College kids may have fraternity parties and a formidable Frisbee arm, but they’ve got nothing on older students when it comes to cutting education costs down to size.
Sources of financial support for nontraditional students, (which is loosely defined as anyone older than 25, those with dependents, part-time students, seniors, single caregivers and those who work full-time) are abundant for those interested in getting their degree, learning a new trade, obtaining credentials, or taking a few classes in subject matters that interest them.
From employer tuition reimbursement programs, to public and private grants, to personal savings, adult students who know where to look may be able to keep the debt they incur minimal – or non-existent.
“We have seen an uptick in the number of adults returning to school since the recession when a lot of people were laid off,” said Lenny Sanicola in an interview, a spokesman for WorldatWork in Scottsdale, Arizona, an association for the human resources industry. “Many of those jobs are not coming back so they had to go back to retool.”
Sources of free financial aid and low interest loans, he said, are not just reserved for younger students.
“Tuition is very expensive so you should take advantage of anything that can help,” said Sanicola.
Employers: Tuition Reimbursement
If you are currently working, for example, you may be in luck. Many employers offer tuition reimbursement for college classes and vocational schools.
According to the Society for Human Resource Management, 55 percent of U.S. organizations offered undergraduate educational assistance and 52 percent offered graduate educational assistance.1 Other SHRM research indicates the maximum reimbursement allowed for tuition/education expenses is, on average, $4,591.11.
Seattle, Washington-based coffee titan Starbucks famously announced in 2015 that all eligible employees could receive an undergraduate online degree from Arizona State University’s online program — for free.
Pizza Hut of Plano, Texas, also partners with Excelsior College distance learning institution to provide continuing education opportunities to its employees and their immediate family members. The program allows workers to apply their on-the-job management-level training courses as credits toward their chosen degree program.
“I’ve seen an increase in traditional tuition reimbursement, but an even greater emphasis on overall career opportunities through on-the-job learning opportunities and vocational training,” said Sanicola.
To help recruit top talent, some are also offering loan repayment benefits, a big boon for millennials who are walking out of graduate school saddled with debt.
“A small, but growing number of employers are offering to subsidize new hires’ student debt, or give them a lower interest rate to help them pay it down faster,” said Sanicola. “They listened to their new hires, who are saying they don’t want to hear about 401(k)s when they need to focus on paying off their loans.”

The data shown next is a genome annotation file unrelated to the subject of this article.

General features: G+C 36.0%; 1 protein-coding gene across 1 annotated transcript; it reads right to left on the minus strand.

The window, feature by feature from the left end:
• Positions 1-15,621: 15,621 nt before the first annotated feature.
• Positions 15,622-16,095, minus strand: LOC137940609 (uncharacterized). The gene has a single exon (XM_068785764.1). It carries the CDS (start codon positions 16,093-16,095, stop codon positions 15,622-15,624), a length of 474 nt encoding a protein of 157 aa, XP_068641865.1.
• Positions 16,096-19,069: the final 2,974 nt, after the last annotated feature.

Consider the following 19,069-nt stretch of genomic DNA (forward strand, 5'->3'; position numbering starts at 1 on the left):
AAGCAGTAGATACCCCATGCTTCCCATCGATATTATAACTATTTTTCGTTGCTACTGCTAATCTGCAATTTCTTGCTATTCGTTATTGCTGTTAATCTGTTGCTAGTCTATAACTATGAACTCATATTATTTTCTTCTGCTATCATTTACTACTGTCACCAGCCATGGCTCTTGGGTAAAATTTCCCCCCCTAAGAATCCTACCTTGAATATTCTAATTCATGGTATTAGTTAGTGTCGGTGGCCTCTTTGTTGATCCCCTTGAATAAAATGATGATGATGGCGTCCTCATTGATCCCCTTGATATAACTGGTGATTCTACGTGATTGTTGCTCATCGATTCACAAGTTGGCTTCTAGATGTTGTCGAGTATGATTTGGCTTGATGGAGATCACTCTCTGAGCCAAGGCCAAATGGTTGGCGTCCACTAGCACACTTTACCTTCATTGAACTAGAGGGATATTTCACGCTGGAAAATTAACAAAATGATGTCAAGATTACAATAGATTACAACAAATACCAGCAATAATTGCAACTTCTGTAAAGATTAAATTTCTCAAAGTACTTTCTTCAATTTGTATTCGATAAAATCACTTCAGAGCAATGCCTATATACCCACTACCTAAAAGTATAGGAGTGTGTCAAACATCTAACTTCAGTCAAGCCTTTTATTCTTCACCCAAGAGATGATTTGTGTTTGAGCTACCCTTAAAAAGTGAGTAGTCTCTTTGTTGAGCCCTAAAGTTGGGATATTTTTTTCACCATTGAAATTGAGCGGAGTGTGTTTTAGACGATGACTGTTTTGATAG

For its part, PricewaterhouseCoopers, a global professional services firm, offers participating associates $1,200 a year towards their student loans, which it said on its website can help reduce their loan principal and interest obligation by up to $10,000, and shorten the life of their loan by up to three years.
Natixis Global Asset Management, an asset management firm, also announced in 2015 it will contribute $5,000 to every full-time worker who has been with the company for at least five years and has outstanding Federal Stafford or Perkins Loans. Eligible workers have the chance to earn an additional $1,000 each year over the next five years if they remain with the company.
Sell your “Stuff”
If you are heading back to school and you are 30 or older, chances are you have amassed a few assets you could sell to help pay the bills.
Perhaps there is a boat taking up space in your driveway, an old drum set gathering dust, or an abandoned engagement ring from your ex. You might be surprised how much those items you will never miss may fetch.
Those who expect to receive an inheritance down the road, may also wish to (delicately) broach the subject with their future benefactor, said Catherine Seeber, a partner with Westcott Financial Advisory Group in Philadelphia, Pennsylvania.
“A lot of adults are in a position where they already know what their inheritance is going to be, so they may be able to get support from that family member sooner rather than later,” she said in an interview. “I often suggest to clients that they have that conversation. The elder family member is usually more than happy to help with college because they want to be able to see their loved one succeed during their lifetime instead of gifting money after they die.”
Then, of course, there are your retirement savings.
While distributions from your IRA before age 59-1/2 would typically be subject to ordinary income tax, plus a 10 percent early withdrawal penalty, that penalty is waived if the dollars are used to pay for qualified education expenses.
Some 401(k) plan sponsors also allow for hardship distributions for those who demonstrate compelling financial need, which may include tuition or related educational fees and expenses.
Hardship distributions are included as gross income for tax purposes (unless they consist of designated Roth contributions) and may be subject to an additional early distribution tax. They are not a loan and the money need not be repaid. Thus, hardship withdrawals permanently reduce one’s 401(k) account balance.